Galilei, Galileo, Discourse concerning the natation of bodies, 1663

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            <pb pagenum="406"/>
            <p type="main">
              <s>And ſo I ſay, that Lead is more grave
                <emph type="italics"/>
              in ſpecie
                <emph.end type="italics"/>
              than Tinn, becauſe
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              if you take of them two equall Maſſes, that of the Lead weigheth
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              more.</s>
            </p>
            <p type="head">
              <s>DEFINITION IV.</s>
            </p>
            <p type="main">
              <s>
                <emph type="italics"/>
              But I call that Body more grave abſolutely than this, if
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              that weigh more than this, without any reſpect had to
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              the Maſſes.
                <emph.end type="italics"/>
              </s>
            </p>
            <p type="main">
              <s>And thus a great piece of Wood is ſaid to weigh more than a
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              little lump of Lead, though the Lead be
                <emph type="italics"/>
              in ſpecie
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              more heavy than
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              the Wood. </s>
              <s>And the ſame is to be underſtood of the leſs grave
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              in
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              ſpecie,
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              and the leſs grave abſolutely.</s>
            </p>
            <p type="main">
              <s>Theſe Termes defined, I take from the Mechanicks two Princi­
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              ples: the firſt is, that</s>
            </p>
            <p type="head">
              <s>AXIOME. I.</s>
            </p>
            <p type="main">
              <s>
                <emph type="italics"/>
              Weights abſolutely equall, moved with equall Velocity,
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              are of equall Force and Moment in their operations.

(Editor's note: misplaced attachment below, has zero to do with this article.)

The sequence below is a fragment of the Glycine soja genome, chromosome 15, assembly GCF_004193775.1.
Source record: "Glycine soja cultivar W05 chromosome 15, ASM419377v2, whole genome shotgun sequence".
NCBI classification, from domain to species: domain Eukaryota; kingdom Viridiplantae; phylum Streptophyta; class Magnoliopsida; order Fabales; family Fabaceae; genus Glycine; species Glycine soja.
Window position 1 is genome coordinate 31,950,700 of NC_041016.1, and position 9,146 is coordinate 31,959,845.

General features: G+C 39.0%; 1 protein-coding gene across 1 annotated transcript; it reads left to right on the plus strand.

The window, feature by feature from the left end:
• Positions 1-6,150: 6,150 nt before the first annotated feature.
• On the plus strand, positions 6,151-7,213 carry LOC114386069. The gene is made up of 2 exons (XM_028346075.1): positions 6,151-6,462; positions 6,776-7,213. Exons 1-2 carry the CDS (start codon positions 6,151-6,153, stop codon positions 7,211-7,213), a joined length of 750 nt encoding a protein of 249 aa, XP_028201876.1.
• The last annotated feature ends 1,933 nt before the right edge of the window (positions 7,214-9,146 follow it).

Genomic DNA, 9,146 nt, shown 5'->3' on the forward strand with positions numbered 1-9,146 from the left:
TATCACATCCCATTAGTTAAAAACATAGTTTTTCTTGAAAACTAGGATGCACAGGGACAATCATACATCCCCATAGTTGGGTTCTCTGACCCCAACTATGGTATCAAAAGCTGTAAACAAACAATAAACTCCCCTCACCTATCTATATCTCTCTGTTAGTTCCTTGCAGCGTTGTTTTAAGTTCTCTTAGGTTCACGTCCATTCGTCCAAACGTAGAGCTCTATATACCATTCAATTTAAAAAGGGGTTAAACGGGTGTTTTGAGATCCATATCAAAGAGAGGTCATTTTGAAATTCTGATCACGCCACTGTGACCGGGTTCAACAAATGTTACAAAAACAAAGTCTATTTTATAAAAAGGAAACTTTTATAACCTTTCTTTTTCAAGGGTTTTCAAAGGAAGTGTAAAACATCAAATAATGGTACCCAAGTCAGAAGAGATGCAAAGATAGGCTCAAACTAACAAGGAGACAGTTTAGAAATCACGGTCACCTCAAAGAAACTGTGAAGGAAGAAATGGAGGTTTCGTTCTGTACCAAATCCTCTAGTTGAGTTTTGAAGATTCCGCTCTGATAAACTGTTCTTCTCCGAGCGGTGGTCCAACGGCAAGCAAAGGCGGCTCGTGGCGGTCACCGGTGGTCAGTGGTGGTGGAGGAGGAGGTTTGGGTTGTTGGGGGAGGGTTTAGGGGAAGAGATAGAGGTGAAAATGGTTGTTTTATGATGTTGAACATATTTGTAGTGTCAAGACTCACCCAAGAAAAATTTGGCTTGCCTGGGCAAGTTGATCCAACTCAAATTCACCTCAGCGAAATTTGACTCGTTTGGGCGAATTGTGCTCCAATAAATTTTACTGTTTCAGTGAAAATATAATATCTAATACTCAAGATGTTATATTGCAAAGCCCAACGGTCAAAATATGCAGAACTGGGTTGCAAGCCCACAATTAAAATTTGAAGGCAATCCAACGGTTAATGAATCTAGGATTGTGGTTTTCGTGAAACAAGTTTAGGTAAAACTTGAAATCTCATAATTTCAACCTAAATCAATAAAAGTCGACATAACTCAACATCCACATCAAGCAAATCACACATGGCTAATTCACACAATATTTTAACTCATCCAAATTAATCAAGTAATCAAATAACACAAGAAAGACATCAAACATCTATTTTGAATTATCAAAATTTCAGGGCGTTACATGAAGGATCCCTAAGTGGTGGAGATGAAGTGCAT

<emph.end type="italics"/>
              </s>
            </p>
            <p type="head">
              <s>
                <emph type="italics"/>
              DEFINITION V.
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              </s>
            </p>
            <p type="main">
              <s>Moment, amongſt Mechanicians, ſigrifieth that
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              Vertue, that Force, or that Efficacy, with which
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              the Mover moves, and the Moveable reſiſts.</s>
            </p>
            <p type="main">
              <s>
                <emph type="italics"/>
              Which Vertue dependes not only on the ſimple Gravity, but on the
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              Velocity of the Motion, and on the diverſe Inclinations of the Spaces
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              along which the Motion is made: For a deſcending Weight makes a
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              greater
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              Impetus
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              in a Space much declining, than in one leſs declining;
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              and in ſumme, what ever is the occaſion of ſuch Vertue, it ever retaines
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              the name of
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              Moment;
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              nor in my Judgement, is this ſence new in our
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              Idiome, for, if I mistake not, I think we often ſay; This is a weighty
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              buſineſſe, but the other is of ſmall moment: and we conſider lighter mat­
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              ters and let paſs thoſe of Moment; a Metaphor, I ſuppoſe, taken from
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              the Mechanicks.
                <emph.end type="italics"/>
              </s>
            </p>
            <p type="main">
              <s>As for example, two weights equall in abſolute Gravity, being
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              put into a Ballance of equall Arms, they ſtand in
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              Equilibrium,
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              nei­
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              ther one going down, nor the other up: becauſe the equality of the
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              Diſtances of both, from the Centre on which the Ballance is ſuppor­
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              ted, and about which it moves, cauſeth that thoſe weights, the ſaid
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              Ballance moving, ſhall in the ſame Time move equall Spaces, that is,
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              ſhall move with equall Velocity, ſo that there is no reaſon for which </s>
            </p>
          </chap>
        </body>
      </text>
    </archimedes>